Venice Film Fest Director Defends Lack of Female-Helmed Movies

Courtesy of Kerry Hayes/Twentieth Century Fox; Hilary Bronwyn Gayle/Paramount Pictures; Arclight Films

"I don't like to think in terms of a quota," Alberto Barbera tells THR about the debate over gender parity within the competition lineup, which includes only one title directed by a woman.

Over the past four years, none of the world's major film festivals has been as consistent as Venice in picking future Oscar winners. Seventy-two Academy Award nominations and 23 wins is Venice's tally since fest director Alberto Barbera's streak began in 2013, with either a best picture or best director win from each of the past four years (for Gravity, Birdman, Spotlight and La La Land).

And with new entries from George Clooney (Suburbicon), Darren Aronofsky (Mother!), Alexander Payne (Downsizing) and Paul Schrader (First Reformed), Venice's 2017 mix of anticipated studio and independent fare still is crushing it compared to most festival lineups.

But is the festival's focus on award launches coming at the expense of larger concerns about gender equality in cinema? In a year that has seen Patty Jenkins smash box-office records with Wonder Woman, Hungarian director Ildiko Enyedi win Berlin with On Body and Soul and Sofia Coppola take home best director in Cannes for The Beguiled, Venice still looks like yesterday's old boys club.

Of the 21 films screening in competition this year in Venice, only one — Vivian Qu's Angels Wear White — was directed by a woman. That makes even Cannes' lineup, whose 18 competition films included three from female helmers, look progressive. And remember, Cannes was called out by the likes of Jessica Chastain and Nicole Kidman for not giving sufficient exposure to women behind the camera.

"I don't think it's our fault," says Barbera, who adds that he screens films without knowing who the director is and believes there isn't anything wrong with there being only one female-helmed movie good enough to make the competition cut.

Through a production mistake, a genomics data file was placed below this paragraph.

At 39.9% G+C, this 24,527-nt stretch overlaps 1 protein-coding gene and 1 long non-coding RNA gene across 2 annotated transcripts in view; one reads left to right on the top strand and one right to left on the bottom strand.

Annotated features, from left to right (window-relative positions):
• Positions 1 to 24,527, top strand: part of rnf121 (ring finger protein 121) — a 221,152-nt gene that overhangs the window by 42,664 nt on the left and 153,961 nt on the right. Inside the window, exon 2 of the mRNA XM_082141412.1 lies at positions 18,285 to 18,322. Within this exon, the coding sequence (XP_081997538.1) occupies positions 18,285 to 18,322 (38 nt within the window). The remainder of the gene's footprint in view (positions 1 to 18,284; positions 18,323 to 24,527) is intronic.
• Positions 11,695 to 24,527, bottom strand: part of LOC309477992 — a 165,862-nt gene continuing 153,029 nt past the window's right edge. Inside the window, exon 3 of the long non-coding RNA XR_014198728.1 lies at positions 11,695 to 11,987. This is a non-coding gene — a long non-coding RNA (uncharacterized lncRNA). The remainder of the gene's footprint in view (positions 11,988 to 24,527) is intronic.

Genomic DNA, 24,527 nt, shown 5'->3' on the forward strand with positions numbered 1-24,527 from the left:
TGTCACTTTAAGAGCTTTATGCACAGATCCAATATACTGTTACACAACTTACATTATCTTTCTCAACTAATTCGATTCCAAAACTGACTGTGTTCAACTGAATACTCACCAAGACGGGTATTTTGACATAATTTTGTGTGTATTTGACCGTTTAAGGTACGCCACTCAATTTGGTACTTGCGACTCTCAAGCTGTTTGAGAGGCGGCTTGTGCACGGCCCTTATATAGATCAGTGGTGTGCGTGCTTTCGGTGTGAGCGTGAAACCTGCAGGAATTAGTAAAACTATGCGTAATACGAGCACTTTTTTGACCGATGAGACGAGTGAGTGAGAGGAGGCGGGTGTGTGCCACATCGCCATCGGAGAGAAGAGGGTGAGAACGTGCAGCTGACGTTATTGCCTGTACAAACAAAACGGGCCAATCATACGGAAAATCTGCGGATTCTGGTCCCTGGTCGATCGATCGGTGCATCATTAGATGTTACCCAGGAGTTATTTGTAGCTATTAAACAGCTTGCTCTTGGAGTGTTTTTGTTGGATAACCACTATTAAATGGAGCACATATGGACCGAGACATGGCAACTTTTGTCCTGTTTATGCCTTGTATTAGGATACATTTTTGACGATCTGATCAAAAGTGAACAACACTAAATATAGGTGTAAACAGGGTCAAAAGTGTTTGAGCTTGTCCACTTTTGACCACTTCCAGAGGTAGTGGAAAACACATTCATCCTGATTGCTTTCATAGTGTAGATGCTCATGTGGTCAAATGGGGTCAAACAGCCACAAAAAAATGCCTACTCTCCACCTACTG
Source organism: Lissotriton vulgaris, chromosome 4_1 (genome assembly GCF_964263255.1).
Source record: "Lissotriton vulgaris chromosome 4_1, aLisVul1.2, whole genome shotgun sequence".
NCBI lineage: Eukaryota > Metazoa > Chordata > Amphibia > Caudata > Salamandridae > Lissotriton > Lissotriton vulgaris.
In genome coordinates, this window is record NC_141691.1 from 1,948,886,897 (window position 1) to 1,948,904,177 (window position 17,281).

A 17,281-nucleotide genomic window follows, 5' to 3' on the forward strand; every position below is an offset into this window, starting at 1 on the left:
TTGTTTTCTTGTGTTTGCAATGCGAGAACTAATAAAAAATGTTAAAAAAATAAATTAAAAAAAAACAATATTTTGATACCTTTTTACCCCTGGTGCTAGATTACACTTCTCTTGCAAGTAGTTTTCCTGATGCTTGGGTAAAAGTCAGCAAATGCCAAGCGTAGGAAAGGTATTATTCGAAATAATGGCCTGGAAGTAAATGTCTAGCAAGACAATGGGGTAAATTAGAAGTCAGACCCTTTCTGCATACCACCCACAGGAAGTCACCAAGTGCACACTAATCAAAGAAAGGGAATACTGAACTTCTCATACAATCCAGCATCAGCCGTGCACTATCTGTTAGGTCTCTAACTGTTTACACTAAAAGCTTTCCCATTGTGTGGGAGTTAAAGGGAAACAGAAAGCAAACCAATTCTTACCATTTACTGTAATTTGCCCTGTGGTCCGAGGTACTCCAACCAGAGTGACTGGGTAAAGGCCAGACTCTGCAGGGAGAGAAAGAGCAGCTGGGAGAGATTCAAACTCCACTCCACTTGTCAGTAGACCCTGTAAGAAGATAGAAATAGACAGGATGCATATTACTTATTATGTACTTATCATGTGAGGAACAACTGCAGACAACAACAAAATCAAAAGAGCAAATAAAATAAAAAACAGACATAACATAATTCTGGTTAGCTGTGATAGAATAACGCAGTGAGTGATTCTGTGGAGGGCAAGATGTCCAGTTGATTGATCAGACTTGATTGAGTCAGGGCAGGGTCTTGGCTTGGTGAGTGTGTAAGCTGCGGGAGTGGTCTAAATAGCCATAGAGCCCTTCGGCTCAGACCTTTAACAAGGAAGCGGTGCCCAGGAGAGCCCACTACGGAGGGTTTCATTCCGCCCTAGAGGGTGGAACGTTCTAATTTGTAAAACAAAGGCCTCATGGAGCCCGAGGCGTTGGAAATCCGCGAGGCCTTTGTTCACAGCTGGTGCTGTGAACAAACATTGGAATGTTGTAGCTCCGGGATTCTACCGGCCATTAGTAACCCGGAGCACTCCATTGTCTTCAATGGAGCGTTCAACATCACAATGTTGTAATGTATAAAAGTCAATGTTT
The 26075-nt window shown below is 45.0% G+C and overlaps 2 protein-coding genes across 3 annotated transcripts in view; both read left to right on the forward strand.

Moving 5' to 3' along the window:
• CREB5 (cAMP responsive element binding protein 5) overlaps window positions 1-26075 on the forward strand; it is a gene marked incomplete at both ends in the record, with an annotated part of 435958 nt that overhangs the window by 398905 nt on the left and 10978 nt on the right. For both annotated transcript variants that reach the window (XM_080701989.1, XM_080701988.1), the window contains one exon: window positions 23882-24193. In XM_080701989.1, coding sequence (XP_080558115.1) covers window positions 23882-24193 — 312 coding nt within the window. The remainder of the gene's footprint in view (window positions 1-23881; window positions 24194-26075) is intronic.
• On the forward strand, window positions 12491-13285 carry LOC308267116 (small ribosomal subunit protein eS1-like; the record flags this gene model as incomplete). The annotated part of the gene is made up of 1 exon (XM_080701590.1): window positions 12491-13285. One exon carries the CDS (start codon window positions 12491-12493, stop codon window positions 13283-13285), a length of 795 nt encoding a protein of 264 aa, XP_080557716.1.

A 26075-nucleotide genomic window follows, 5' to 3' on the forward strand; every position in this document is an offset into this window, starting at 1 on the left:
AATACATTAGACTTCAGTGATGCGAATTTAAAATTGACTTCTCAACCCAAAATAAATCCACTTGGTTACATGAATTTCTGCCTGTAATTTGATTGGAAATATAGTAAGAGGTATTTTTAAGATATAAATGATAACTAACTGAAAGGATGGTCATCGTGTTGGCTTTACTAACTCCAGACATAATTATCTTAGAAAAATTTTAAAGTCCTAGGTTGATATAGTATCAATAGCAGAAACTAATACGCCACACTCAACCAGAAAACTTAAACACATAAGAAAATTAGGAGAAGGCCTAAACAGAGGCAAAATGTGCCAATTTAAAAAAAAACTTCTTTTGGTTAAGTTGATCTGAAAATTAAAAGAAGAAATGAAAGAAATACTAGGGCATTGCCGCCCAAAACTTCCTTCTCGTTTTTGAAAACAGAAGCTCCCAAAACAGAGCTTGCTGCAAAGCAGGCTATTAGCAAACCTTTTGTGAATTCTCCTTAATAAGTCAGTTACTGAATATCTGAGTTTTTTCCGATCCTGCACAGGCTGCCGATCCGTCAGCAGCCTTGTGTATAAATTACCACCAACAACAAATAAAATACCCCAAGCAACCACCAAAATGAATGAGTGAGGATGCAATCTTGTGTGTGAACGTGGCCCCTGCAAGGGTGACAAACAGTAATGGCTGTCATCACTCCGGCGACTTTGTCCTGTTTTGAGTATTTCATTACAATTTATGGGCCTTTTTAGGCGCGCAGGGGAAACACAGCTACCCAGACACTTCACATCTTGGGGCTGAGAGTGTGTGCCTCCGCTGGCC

Barbera did name Annette Bening as president of the competition jury this year, the first female head in a decade, but he says he is staunchly against any moves to introduce a female quota when it comes to his festival lineup. "I don't like to think in terms of a quota when you make a selection process," he says. "I'm sorry that there are very few films from women this year, but we are not producing films."

Qu agrees with Barbera that the Venice male-dominated lineup is a symptom, not a cause, of the problem.

"Of course I wish there were more female filmmakers presented in the festival," she says. But, "to go to the root of the problem, if more women were encouraged to work in film and had the opportunity to take on major creative roles, I'm sure we will see more and more films by women."

But not everyone believes that responsibility for gender parity should fall solely on the production side of the film industry. "I've heard festival organizers and programmers from some of the larger festivals take very defensive positions on this issue, stating that women's underemployment as directors is a reflection of the larger film industry and thus not their problem," says Martha Lauzen, executive director of the Center for the Study of Women in Television and Film at San Diego State University. "This posture strikes me as a case of passing the buck."